A tax bill passed by Congress this week includes a big break for middle-class taxpayers in Florida, Nevada, Texas and four other states with no income tax.
The $5 billion provision is included in a grab-bag tax bill that was given final approval by the Senate Monday but still needs to be signed into law by President Bush, which is not yet certain.
If the law is enacted, taxpayers who itemize will be able to take a deduction for sales tax paid in 2004 and 2005 instead of taking a deduction for state income tax.
For residents of most states, the bill will have little impact because taxpayers who itemize usually pay more in state income taxes than in sales taxes. But taxpayers in the seven states that have sales tax but no income tax, including Washington, Tennessee, Wyoming and South Dakota, could save hundreds or even thousands of dollars a year.
Pete Sepp, spokesman of the National Taxpayers Union, called the new tax deduction one of a “handful of truly outstanding features” of a tax bill that by all accounts was stuffed with pork.
“States that have had the foresight not to burden their citizens with income taxes at their own level shouldn’t be penalized by not having a deduction at the federal level,” Sepp said.
Middle-income homeowners would be most likely to benefit from the measure because they are most likely to itemize their deductions to take advantage of tax breaks for mortgage interest and property taxes. The extra deduction for sales tax would be worth about $300 to $500 year for the typical itemizer, according to proponents.
And don’t worry about saving up hundreds of receipts to prove how much you paid in sales tax on clothing, electronics, appliances, meals and other everyday purchases. Taxpayers will be able to estimate their sales tax deduction by using Internal Revenue Service tables that will adjust for income, family size and local tax rates.
Consumers who make a big-ticket purchase of a car or boat, will be able to deduct the sales tax paid for the item in addition to the regular estimated amount, a feature that might even benefit taxpayers who currently deduct state income taxes.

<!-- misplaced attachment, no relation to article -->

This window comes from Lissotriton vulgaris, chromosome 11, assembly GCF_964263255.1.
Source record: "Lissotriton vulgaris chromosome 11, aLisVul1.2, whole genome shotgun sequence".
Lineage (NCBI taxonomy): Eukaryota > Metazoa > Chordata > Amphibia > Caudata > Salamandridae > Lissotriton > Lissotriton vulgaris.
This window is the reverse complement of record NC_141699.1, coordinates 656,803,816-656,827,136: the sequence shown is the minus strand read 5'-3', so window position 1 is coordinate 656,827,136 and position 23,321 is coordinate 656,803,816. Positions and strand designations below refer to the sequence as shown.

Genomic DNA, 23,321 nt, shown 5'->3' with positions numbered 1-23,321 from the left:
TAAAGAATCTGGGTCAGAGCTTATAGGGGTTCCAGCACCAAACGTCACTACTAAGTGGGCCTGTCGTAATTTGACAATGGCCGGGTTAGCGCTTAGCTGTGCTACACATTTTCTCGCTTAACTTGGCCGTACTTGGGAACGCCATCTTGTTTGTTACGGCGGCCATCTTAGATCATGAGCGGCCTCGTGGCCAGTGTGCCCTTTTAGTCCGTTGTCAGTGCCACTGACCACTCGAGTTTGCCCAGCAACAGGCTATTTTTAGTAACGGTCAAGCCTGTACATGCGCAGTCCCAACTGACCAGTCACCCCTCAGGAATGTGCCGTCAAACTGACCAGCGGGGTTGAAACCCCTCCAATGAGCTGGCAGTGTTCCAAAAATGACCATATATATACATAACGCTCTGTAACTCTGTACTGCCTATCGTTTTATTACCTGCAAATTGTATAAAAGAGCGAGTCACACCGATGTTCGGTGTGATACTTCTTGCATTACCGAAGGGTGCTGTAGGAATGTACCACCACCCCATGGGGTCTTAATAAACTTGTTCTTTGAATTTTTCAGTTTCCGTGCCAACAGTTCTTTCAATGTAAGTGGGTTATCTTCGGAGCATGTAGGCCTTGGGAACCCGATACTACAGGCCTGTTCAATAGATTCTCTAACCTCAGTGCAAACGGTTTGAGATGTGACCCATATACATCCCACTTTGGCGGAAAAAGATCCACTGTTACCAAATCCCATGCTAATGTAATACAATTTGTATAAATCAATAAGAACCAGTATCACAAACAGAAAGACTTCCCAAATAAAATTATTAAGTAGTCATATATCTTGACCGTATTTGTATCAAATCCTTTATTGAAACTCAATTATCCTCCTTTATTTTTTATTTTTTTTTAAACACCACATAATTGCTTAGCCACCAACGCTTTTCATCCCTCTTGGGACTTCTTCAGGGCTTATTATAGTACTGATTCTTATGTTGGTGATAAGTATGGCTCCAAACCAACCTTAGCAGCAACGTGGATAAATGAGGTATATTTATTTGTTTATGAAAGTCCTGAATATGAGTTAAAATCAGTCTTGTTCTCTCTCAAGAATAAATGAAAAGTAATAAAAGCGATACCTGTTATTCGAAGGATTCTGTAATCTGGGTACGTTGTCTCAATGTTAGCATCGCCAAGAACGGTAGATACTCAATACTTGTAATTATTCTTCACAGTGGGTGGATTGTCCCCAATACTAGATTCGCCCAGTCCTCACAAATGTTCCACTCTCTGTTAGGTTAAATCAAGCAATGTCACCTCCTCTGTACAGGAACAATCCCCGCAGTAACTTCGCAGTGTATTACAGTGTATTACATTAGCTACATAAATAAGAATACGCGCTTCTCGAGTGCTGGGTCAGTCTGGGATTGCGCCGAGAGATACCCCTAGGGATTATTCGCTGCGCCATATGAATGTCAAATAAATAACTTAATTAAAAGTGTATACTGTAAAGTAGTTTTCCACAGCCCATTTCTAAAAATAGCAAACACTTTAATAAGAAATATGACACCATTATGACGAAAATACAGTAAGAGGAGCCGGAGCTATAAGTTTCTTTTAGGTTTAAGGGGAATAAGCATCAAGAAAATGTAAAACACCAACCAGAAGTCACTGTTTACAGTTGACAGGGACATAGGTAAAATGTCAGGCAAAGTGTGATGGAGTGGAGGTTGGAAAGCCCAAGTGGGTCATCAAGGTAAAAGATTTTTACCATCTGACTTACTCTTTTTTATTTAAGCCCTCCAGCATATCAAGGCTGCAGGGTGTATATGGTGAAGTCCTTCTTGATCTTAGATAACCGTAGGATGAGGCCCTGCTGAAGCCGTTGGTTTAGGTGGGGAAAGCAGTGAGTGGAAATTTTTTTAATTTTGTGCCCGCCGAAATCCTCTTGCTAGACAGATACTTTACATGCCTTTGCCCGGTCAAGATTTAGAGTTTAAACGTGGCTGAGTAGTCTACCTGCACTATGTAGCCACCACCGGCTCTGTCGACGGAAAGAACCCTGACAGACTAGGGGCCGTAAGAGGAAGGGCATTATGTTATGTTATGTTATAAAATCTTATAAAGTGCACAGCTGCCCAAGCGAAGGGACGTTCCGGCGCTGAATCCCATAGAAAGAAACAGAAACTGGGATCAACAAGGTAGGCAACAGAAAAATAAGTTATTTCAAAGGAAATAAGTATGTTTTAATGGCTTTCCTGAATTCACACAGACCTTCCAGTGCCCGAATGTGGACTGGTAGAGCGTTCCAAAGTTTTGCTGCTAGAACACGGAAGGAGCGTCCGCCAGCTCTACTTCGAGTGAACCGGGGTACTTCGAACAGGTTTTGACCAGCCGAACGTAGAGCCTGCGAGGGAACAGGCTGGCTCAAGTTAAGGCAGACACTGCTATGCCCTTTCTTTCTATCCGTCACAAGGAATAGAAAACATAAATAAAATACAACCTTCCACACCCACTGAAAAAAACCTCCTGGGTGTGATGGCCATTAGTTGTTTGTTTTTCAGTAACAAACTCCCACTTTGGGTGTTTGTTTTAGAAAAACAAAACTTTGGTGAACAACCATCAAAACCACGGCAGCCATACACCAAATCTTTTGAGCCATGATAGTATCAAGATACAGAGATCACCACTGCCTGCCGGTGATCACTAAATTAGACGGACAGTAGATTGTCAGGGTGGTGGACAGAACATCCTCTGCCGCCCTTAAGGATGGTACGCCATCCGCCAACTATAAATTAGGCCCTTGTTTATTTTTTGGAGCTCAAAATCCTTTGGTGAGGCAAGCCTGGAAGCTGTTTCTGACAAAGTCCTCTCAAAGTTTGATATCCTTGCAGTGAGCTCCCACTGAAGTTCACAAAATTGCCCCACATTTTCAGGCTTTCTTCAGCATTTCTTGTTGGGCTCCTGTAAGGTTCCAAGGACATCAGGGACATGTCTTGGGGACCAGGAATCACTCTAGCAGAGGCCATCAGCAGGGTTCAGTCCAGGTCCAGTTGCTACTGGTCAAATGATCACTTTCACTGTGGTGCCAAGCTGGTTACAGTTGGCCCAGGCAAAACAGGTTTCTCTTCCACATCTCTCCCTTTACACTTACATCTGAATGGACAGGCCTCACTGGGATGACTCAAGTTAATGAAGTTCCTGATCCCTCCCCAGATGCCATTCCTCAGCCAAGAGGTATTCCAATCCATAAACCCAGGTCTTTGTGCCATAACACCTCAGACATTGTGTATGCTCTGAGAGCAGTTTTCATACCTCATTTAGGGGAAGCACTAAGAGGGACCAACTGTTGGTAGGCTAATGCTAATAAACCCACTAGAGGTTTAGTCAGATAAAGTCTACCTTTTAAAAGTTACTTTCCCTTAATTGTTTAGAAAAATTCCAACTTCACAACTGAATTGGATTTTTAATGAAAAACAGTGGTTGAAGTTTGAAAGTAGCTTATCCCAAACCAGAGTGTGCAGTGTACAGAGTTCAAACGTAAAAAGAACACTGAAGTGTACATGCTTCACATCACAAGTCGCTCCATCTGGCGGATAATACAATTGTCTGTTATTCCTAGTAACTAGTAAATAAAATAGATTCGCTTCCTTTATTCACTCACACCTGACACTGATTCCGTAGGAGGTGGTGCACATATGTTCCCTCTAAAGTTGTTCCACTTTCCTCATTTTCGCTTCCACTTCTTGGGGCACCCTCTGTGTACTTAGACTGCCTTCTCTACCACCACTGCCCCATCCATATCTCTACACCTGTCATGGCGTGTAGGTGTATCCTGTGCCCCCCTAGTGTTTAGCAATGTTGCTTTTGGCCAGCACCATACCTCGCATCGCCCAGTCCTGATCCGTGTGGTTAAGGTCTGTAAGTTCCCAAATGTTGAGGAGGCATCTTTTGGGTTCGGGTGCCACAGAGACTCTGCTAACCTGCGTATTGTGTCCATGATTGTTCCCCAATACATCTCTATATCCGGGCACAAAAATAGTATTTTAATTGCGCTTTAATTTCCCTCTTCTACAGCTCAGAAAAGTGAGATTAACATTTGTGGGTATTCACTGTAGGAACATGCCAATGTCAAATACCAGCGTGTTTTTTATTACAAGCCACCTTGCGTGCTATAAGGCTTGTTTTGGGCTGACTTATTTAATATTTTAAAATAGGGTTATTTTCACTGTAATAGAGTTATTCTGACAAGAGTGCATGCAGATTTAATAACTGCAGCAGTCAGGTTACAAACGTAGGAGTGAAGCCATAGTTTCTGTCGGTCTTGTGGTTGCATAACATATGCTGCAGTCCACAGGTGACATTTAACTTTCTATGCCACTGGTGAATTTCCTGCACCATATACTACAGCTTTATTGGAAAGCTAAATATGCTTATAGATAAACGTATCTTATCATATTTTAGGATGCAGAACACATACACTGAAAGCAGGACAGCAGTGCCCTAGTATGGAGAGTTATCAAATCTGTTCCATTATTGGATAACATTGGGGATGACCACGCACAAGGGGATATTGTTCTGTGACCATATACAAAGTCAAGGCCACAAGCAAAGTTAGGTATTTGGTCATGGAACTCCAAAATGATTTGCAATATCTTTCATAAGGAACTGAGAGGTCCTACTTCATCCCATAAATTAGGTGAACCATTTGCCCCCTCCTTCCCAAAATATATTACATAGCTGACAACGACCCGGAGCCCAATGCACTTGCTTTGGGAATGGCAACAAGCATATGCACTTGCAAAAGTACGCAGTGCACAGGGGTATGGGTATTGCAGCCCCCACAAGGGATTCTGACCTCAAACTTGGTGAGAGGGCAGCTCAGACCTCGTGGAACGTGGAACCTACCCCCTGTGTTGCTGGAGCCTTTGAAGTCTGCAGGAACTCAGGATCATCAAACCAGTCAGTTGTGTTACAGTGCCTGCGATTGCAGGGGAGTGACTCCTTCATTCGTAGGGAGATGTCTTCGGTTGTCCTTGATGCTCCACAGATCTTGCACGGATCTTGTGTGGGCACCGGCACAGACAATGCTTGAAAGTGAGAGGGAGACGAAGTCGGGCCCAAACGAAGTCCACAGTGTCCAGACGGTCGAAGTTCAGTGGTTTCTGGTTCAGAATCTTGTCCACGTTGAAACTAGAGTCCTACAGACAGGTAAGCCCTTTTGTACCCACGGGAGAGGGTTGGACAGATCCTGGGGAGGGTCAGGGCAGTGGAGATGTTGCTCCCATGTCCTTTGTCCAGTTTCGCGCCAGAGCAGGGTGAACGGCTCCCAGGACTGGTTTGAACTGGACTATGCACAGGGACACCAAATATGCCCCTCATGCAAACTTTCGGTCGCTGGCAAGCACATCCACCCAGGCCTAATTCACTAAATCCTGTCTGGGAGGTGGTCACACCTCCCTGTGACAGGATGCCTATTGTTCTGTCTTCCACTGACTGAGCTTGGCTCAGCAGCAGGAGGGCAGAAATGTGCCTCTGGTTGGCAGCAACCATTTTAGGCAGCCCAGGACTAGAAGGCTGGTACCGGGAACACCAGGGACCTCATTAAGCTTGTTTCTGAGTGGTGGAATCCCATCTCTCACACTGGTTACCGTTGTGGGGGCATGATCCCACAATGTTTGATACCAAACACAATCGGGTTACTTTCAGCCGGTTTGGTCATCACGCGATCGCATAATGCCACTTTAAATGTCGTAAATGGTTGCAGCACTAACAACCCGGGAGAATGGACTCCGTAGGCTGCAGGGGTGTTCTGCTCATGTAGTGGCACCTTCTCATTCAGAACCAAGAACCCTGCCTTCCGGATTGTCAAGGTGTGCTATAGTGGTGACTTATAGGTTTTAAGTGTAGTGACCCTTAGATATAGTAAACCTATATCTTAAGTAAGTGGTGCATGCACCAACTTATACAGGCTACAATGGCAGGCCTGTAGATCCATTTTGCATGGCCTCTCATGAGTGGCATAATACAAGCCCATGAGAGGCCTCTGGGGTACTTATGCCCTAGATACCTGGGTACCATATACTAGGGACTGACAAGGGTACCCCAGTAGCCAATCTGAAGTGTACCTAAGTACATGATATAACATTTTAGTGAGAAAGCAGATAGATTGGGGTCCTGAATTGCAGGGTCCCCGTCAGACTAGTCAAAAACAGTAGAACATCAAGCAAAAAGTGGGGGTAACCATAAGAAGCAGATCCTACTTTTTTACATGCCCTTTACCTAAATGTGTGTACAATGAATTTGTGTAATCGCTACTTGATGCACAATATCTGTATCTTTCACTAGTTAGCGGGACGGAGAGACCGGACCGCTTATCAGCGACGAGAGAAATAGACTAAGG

The measure does nothing to help the millions of low-income Americans who do not earn enough to pay federal income tax, nor does it help the two-thirds of taxpayers who do not itemize. But one of the lead House sponsors of the measure said the deduction will bring a measure of equity to taxpayers who do itemize and should be a boost to local economies in the affected states.
“In our state alone our taxpayers were losing collectively $500 million to the federal government that should have been in their pockets,” said Rep. Brian Baird, D-Wash. “Whatever income bracket you’re in, having $500 million circulating in your state rather than going to taxes is going to help you.”
The new allowance restores a deduction that was available to taxpayers prior to the 1986 tax reform. Back then, taxpayers were allowed to deduct both sales tax and state income tax under the theory that the federal government should not be able to tax income that has already been paid in taxes.
Baird said he has been working to restore the sales tax deduction since he was elected to Congress in 1998, but the plan was too expensive until he hit on the idea of offering taxpayers a choice between deducting sales tax or income tax. “No other states lose anything, but it does put those states that (only) have sales tax on an equal footing with those that have an income tax,” he said.
A bipartisan congressional group then looked to attach the measure to a “must-pass” bill, which turned out to be the $136 billion corporate tax bill, optimistically titled the American Jobs Creation Act of 2004.
Passage of the bill was considered urgent because it addresses a tax break that has been declared illegal by the World Trade Organization. Punitive European Union tariffs on U.S. exports are scheduled to rise unless the tax break is eliminated.
And that is why many observers expect Bush to sign the bill into law despite criticism — even by Treasury Secretary John Snow — of its many special interest tax breaks.
While middle-class taxpayers can benefit from the new provision on sales taxes, lower-income and upper-income earners will be mostly shut out. Lower-income earners generally take the standard deduction because they don’t have enough assets or income to make itemizing worthwhile.
And itemizing is gradually phased out for people who earn more than $143,000 a year. “We feel the people who are going to benefit most consistently are those earning $200,000 or less,” said Alan Kirzner, a partner with Goldstein Schechter Price Lucas Horwitz & Co., an accounting firm in Coral Gables, Fla.
He also said the new provision opens the door for new tax strategies, like bundling major purchases into a single tax year for itemizing.
The sales tax provision is scheduled to “sunset” at the end of 2005, but proponents already are at work trying to extend it permanently, said Baird.
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